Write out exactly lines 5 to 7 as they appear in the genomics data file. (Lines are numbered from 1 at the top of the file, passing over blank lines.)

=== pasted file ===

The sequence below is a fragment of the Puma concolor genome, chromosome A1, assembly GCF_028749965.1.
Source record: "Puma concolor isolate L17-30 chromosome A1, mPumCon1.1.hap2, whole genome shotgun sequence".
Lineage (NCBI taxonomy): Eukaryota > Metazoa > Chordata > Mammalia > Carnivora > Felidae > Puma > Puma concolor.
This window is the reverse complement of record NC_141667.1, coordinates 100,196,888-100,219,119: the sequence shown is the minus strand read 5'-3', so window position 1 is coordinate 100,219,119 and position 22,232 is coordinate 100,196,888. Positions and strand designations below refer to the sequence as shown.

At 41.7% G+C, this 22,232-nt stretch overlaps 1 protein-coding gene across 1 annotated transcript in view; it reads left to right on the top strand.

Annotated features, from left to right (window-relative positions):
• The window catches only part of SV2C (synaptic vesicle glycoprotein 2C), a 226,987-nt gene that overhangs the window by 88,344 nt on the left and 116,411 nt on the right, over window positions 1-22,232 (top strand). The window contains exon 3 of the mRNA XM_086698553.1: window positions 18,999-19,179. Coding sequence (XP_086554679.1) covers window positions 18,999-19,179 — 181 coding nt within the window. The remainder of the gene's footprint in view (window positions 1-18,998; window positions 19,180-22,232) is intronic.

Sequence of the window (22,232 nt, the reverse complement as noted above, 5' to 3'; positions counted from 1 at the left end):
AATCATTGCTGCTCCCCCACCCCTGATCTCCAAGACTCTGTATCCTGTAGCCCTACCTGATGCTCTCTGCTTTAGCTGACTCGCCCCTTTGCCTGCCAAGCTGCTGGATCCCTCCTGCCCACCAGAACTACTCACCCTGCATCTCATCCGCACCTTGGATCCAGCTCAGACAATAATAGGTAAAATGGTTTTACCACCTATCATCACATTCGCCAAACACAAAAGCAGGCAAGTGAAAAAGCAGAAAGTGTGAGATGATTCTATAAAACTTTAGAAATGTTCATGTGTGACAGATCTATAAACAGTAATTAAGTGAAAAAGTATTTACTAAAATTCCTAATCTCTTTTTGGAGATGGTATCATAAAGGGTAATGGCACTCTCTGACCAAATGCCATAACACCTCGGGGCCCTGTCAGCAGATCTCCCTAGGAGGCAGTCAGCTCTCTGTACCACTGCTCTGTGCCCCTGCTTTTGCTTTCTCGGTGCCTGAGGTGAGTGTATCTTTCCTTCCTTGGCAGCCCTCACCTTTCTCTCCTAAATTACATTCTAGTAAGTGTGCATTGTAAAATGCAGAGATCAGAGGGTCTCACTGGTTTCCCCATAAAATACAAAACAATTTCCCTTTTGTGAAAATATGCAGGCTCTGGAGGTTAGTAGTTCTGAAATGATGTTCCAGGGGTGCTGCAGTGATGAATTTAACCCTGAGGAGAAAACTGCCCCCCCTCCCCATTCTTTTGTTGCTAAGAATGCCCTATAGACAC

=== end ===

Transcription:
At 41.7% G+C, this 22,232-nt stretch overlaps 1 protein-coding gene across 1 annotated transcript in view; it reads left to right on the top strand.

Annotated features, from left to right (window-relative positions):
• The window catches only part of SV2C (synaptic vesicle glycoprotein 2C), a 226,987-nt gene that overhangs the window by 88,344 nt on the left and 116,411 nt on the right, over window positions 1-22,232 (top strand). The window contains exon 3 of the mRNA XM_086698553.1: window positions 18,999-19,179. Coding sequence (XP_086554679.1) covers window positions 18,999-19,179 — 181 coding nt within the window. The remainder of the gene's footprint in view (window positions 1-18,998; window positions 19,180-22,232) is intronic.